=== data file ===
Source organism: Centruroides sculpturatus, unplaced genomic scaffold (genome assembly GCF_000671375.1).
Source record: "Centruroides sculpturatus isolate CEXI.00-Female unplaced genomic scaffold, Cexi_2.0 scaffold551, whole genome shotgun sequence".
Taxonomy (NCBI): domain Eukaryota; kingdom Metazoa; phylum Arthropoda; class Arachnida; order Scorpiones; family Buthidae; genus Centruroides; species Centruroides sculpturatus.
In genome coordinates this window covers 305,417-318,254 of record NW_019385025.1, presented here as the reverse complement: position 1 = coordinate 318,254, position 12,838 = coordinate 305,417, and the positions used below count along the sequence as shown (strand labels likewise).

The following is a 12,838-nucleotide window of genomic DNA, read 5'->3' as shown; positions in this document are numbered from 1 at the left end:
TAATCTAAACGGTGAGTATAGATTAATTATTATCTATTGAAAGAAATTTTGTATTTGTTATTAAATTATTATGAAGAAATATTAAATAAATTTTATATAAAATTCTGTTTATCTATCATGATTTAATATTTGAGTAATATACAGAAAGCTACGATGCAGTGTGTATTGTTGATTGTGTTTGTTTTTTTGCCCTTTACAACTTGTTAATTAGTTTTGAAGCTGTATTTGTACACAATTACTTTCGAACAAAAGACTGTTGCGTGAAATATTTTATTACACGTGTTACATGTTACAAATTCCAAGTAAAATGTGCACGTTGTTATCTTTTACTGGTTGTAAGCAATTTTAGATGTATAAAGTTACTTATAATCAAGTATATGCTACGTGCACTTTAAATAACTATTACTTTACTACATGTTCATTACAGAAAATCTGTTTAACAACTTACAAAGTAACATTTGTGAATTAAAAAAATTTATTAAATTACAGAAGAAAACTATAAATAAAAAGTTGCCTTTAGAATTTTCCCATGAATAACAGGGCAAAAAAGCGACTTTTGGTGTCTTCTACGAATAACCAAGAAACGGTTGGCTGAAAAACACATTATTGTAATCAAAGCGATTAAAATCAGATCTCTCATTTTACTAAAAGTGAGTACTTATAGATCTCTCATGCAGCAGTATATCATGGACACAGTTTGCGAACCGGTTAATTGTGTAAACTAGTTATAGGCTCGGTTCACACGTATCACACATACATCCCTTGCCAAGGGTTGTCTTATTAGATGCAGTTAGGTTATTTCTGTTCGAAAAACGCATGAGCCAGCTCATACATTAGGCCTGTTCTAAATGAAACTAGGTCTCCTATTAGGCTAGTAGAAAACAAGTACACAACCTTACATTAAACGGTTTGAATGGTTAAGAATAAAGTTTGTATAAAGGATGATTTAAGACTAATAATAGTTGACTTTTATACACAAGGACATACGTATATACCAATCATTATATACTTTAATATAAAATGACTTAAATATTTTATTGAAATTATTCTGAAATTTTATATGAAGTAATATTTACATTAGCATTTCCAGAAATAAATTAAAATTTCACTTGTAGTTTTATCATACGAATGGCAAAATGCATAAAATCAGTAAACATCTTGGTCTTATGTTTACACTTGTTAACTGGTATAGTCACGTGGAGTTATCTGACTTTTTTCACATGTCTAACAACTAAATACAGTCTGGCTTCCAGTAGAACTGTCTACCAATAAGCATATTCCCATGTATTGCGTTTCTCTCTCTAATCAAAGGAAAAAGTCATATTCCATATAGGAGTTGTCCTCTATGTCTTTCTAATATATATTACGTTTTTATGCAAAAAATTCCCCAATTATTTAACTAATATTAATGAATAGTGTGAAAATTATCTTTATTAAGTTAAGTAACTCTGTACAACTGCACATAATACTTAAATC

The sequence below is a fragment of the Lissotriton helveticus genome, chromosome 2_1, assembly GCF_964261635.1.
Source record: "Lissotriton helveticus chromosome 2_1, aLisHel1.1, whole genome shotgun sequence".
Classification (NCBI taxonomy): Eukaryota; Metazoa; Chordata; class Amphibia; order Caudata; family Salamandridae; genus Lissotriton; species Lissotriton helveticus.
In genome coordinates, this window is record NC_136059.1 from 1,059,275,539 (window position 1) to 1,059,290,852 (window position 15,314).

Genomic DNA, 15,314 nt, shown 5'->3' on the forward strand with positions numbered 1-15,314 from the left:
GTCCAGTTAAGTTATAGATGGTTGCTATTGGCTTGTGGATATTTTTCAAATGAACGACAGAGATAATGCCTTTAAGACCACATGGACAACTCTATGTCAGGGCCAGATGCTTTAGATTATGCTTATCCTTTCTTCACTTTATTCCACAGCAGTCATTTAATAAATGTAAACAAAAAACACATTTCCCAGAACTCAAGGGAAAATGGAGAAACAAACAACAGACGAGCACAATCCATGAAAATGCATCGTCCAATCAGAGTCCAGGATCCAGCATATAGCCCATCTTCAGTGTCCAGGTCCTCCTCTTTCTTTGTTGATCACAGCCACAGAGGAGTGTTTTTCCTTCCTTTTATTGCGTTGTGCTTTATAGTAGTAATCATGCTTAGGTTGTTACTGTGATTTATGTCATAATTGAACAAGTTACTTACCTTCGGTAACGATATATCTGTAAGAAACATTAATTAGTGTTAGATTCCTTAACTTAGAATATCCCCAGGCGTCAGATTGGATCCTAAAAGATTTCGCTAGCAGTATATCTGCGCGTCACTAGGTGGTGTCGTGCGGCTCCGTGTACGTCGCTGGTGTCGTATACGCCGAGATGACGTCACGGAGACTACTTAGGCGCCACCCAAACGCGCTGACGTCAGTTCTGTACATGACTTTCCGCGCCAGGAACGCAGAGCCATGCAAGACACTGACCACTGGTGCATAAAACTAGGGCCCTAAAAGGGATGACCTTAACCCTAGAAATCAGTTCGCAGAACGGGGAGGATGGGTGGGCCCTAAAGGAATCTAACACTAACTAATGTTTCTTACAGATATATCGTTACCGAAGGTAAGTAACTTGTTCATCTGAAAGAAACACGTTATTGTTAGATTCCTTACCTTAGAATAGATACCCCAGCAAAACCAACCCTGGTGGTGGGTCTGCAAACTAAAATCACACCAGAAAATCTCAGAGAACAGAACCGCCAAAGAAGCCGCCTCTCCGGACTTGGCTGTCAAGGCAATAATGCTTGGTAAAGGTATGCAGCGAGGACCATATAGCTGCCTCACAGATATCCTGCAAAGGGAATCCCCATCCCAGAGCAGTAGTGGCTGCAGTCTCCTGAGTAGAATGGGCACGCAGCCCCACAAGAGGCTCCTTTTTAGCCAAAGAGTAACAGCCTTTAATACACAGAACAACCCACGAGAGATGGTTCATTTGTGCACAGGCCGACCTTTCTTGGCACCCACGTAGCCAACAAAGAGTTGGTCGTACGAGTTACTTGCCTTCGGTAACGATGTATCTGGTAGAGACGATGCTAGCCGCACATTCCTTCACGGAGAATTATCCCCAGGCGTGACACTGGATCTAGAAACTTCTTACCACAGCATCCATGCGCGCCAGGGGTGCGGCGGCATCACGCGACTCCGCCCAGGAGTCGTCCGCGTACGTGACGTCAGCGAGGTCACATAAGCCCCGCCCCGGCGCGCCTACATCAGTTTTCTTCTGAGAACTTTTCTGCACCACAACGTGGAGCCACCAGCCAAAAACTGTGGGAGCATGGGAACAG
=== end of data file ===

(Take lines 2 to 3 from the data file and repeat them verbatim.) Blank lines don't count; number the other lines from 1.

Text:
Source record: "Centruroides sculpturatus isolate CEXI.00-Female unplaced genomic scaffold, Cexi_2.0 scaffold551, whole genome shotgun sequence".
Taxonomy (NCBI): domain Eukaryota; kingdom Metazoa; phylum Arthropoda; class Arachnida; order Scorpiones; family Buthidae; genus Centruroides; species Centruroides sculpturatus.